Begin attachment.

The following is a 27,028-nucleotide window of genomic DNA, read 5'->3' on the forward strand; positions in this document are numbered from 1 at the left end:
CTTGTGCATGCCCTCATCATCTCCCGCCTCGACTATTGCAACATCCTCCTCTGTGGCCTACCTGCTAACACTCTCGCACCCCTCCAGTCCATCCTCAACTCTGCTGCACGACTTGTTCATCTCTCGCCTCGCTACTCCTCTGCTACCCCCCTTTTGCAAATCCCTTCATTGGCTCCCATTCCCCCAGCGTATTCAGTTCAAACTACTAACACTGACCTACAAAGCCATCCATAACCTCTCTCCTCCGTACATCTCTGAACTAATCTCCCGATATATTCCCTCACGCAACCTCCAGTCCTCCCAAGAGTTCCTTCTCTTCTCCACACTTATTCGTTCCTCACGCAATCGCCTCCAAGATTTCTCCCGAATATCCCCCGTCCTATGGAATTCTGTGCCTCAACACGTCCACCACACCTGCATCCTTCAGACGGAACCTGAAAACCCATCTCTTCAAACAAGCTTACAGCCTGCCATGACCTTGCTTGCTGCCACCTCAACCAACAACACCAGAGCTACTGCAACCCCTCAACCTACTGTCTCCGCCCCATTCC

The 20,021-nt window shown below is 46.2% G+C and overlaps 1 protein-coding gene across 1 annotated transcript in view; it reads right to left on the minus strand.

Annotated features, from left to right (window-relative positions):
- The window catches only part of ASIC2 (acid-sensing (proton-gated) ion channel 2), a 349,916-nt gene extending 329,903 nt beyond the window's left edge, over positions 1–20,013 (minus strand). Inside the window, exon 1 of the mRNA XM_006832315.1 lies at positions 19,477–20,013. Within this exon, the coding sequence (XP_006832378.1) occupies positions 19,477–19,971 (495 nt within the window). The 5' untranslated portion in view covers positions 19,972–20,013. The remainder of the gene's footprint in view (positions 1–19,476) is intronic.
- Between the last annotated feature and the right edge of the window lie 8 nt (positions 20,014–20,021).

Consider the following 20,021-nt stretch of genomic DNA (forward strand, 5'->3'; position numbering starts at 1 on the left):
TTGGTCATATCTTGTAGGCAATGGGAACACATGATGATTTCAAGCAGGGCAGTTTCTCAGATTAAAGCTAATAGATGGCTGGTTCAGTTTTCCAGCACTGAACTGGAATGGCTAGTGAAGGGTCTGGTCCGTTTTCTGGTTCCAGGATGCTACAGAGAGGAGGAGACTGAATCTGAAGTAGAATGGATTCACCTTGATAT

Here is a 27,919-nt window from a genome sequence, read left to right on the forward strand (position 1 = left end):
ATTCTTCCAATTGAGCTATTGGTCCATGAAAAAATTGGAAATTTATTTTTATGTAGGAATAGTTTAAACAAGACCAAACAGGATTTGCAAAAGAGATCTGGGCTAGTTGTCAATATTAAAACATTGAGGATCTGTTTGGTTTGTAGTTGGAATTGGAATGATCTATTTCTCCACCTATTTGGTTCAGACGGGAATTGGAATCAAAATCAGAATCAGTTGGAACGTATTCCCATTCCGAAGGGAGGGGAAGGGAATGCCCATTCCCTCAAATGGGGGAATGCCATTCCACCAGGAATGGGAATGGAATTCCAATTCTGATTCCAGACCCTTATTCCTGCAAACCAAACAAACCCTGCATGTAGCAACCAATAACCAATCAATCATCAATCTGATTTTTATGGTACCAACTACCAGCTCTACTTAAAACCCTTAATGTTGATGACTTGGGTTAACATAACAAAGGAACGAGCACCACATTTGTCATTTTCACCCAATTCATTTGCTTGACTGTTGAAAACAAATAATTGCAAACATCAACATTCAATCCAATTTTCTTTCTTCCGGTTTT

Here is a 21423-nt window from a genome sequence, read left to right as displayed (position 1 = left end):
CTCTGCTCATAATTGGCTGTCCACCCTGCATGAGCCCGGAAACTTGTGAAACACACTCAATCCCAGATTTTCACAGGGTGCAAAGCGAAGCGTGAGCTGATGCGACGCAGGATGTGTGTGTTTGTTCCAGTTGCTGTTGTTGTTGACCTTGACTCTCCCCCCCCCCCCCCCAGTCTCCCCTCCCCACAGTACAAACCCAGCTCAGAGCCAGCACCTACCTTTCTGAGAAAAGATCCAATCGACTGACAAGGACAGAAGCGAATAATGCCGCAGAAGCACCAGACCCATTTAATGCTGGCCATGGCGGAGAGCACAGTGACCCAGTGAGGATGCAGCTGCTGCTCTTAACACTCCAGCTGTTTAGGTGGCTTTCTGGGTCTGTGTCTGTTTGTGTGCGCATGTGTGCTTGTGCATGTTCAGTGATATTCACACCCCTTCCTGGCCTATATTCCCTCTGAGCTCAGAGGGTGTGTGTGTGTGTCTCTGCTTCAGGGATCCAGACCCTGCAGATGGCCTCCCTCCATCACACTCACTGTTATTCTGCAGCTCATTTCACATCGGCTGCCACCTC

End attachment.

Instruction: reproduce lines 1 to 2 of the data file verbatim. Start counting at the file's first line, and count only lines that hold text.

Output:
The following is a 27,028-nucleotide window of genomic DNA, read 5'->3' on the forward strand; positions in this document are numbered from 1 at the left end:
CTTGTGCATGCCCTCATCATCTCCCGCCTCGACTATTGCAACATCCTCCTCTGTGGCCTACCTGCTAACACTCTCGCACCCCTCCAGTCCATCCTCAACTCTGCTGCACGACTTGTTCATCTCTCGCCTCGCTACTCCTCTGCTACCCCCCTTTTGCAAATCCCTTCATTGGCTCCCATTCCCCCAGCGTATTCAGTTCAAACTACTAACACTGACCTACAAAGCCATCCATAACCTCTCTCCTCCGTACATCTCTGAACTAATCTCCCGATATATTCCCTCACGCAACCTCCAGTCCTCCCAAGAGTTCCTTCTCTTCTCCACACTTATTCGTTCCTCACGCAATCGCCTCCAAGATTTCTCCCGAATATCCCCCGTCCTATGGAATTCTGTGCCTCAACACGTCCACCACACCTGCATCCTTCAGACGGAACCTGAAAACCCATCTCTTCAAACAAGCTTACAGCCTGCCATGACCTTGCTTGCTGCCACCTCAACCAACAACACCAGAGCTACTGCAACCCCTCAACCTACTGTCTCCGCCCCATTCC